Buckfast. Report from the Literature and Art Section
|Author(s):||Milton. Patricia||Origin:||Section Conference Reports|
|Topic(s):||art and literature||Year published:||2017|
In the early 1600s, Tristram Risdon, when approaching the Dart near Buckfast, looked down on the: “skeleton of a huge body, whereby might be conceived what Bigness it once had, whose ruins might move the beholders both to wonder and pity”.
This striking description of the Cistercian Abbey’s remains attracted artists in search of the picturesque. The location continued to excite interest when a ‘cockney gothic’ mansion visible in Turner’s Buckfastleigh (1826) was built on the site, and interest has been maintained since 1882 when the on-going restoration of the Abbey began.
Between 1629-1647 and 1662-1674, Robert Herrick held the living of Dean Prior, a small, scattered parish to the west of Buckfastleigh. Herrick, now judged to have written some of the ‘most exquisite lyric verse in English’, reveals a sensitivity to nature and country customs, though there are intimations in the Hesperides (1647) that, with exception of a number of women, he disliked the indigenous population and was discontented with his isolated life in Devon.
Richard John King, born in 1819, lived for many years in a fine mansion near Dean Prior. He produced The Forest of Dartmoor and its Borders; Sketches and Studies: Descriptive and Historical, articles on local matters (including Herrick), was editor of and contributed to Murray’s handbooks, and was President of The Devonshire Association in 1875.
King’s contemporary, Charles Kingsley (DA President 1871) was born in the Vicarage at Holne, a village on the ridge above Buckfastleigh. While he was still an infant the Kingsleys left the area before returning to Devon when the boy was twelve. After taking Holy Orders, Kingsley settled at Eversley and, through writing and speaking, tried to raise awareness of the unsavoury social conditions endured by the poor. In the summer of 1849 his unstinting ‘hands on’ assistance around Eversley during a fever epidemic resulted in his collapse. Then, convinced that “the magnetic effect of the place where one has been bred” would effect a cure, he returned to Devon. The culmination of his recuperation was a long walk across Dartmoor to Holne during which he experienced the “infinite relief and rest” he needed.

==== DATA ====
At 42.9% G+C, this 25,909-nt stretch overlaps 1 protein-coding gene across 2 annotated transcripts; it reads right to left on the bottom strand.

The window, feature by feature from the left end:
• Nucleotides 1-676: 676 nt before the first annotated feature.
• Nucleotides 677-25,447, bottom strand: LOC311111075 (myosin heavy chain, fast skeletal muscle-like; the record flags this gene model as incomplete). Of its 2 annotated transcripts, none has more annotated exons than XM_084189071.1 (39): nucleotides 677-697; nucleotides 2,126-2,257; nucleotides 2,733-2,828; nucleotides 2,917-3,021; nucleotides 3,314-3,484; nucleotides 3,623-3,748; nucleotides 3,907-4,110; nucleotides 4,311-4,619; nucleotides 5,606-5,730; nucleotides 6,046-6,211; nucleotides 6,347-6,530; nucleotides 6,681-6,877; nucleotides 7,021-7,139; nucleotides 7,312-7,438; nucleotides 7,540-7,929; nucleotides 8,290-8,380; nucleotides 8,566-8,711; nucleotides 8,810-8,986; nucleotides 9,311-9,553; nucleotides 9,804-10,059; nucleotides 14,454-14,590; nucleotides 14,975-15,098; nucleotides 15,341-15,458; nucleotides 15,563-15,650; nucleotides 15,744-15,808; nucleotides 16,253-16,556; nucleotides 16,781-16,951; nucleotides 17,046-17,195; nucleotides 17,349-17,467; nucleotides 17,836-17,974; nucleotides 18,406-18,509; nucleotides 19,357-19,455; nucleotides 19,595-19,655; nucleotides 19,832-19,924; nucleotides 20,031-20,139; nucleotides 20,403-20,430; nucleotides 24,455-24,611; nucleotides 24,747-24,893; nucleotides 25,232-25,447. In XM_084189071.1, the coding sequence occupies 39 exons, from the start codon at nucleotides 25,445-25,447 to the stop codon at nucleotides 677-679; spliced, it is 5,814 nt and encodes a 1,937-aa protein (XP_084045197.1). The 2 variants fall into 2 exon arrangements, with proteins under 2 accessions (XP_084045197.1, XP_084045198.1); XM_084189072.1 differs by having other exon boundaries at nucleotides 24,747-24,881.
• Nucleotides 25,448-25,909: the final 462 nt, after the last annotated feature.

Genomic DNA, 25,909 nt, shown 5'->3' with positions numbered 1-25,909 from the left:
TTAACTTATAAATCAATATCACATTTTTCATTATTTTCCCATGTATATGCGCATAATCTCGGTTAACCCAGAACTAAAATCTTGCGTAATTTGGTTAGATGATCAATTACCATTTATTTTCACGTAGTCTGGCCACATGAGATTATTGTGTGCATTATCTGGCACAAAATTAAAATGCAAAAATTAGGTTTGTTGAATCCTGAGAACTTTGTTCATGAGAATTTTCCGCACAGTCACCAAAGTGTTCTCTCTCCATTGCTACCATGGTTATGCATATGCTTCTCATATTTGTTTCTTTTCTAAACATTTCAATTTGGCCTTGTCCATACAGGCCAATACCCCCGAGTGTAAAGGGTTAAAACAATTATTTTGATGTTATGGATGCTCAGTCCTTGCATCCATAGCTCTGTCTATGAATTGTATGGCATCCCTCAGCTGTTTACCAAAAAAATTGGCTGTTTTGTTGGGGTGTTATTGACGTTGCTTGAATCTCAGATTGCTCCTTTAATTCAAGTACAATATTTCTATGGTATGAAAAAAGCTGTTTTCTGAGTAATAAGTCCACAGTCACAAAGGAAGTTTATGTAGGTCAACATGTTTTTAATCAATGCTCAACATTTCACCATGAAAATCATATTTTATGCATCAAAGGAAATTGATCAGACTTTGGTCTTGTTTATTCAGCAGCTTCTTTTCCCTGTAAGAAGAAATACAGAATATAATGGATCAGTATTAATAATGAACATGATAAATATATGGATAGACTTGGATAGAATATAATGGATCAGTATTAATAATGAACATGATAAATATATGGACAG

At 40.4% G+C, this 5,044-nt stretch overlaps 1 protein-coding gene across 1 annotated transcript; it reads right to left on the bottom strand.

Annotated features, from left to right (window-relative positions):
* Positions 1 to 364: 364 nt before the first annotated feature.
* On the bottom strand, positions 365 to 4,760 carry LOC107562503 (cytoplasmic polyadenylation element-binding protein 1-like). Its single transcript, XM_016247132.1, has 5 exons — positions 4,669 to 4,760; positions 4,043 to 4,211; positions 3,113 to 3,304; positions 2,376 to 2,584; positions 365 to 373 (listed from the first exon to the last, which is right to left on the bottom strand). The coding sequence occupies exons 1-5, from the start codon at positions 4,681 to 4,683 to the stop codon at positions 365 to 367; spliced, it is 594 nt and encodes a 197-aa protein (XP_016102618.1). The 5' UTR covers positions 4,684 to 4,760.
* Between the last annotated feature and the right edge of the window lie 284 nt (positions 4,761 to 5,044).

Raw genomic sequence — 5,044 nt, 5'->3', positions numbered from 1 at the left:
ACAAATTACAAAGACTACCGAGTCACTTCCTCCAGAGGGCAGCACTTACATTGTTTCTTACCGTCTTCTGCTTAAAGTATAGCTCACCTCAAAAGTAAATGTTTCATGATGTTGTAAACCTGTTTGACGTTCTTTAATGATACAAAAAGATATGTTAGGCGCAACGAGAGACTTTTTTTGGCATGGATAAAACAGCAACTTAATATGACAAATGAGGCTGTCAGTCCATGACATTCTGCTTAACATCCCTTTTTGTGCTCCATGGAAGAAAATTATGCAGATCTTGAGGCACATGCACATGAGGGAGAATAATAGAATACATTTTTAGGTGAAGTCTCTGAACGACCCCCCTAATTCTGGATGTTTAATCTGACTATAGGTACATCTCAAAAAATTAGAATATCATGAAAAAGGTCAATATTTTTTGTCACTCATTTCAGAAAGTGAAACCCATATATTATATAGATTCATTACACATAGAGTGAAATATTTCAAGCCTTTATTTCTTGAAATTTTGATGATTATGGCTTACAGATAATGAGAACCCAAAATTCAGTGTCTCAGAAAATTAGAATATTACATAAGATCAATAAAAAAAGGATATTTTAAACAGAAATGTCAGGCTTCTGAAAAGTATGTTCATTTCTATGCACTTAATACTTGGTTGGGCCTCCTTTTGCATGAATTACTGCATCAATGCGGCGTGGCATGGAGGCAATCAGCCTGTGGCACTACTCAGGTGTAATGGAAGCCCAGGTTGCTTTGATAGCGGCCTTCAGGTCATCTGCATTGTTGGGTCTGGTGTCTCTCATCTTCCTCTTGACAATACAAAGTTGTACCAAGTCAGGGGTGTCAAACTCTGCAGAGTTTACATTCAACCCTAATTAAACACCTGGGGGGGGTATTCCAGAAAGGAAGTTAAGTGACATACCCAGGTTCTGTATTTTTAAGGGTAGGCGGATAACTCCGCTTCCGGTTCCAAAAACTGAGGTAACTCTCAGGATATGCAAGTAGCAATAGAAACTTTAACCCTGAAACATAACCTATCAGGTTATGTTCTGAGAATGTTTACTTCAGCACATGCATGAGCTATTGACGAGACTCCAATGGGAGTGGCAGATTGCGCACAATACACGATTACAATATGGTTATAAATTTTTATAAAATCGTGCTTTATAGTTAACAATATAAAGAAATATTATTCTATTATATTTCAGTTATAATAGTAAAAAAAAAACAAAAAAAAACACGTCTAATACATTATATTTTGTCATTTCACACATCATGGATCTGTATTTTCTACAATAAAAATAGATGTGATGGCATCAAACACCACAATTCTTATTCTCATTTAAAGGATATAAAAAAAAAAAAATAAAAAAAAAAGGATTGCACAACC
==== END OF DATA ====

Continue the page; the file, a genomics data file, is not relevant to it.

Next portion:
Kingsley offers a very different perception of Holne and its environs from that revealed in one of Eden Phillpotts’ major novels, Demeter’s Daughter (1911). Here, the Cleave family’s struggle to survive leaves little time for aesthetic appreciation or rest.
There has been conjecture as to whether the idea of the hound in Conan Doyle’s The Hound of the Baskervilles (1901) could have derived from a legend connected with a supposedly wicked member of the Cabells whose family tomb is prominent in Buckfastleigh’s Holy Trinity churchyard. An uphill stroll to the church provides pleasant views across country enjoyed by the various artists and writers mentioned here.
The Section’s presentation at the Annual Conference will include images of the Buckfast area by artists of the last 300 years.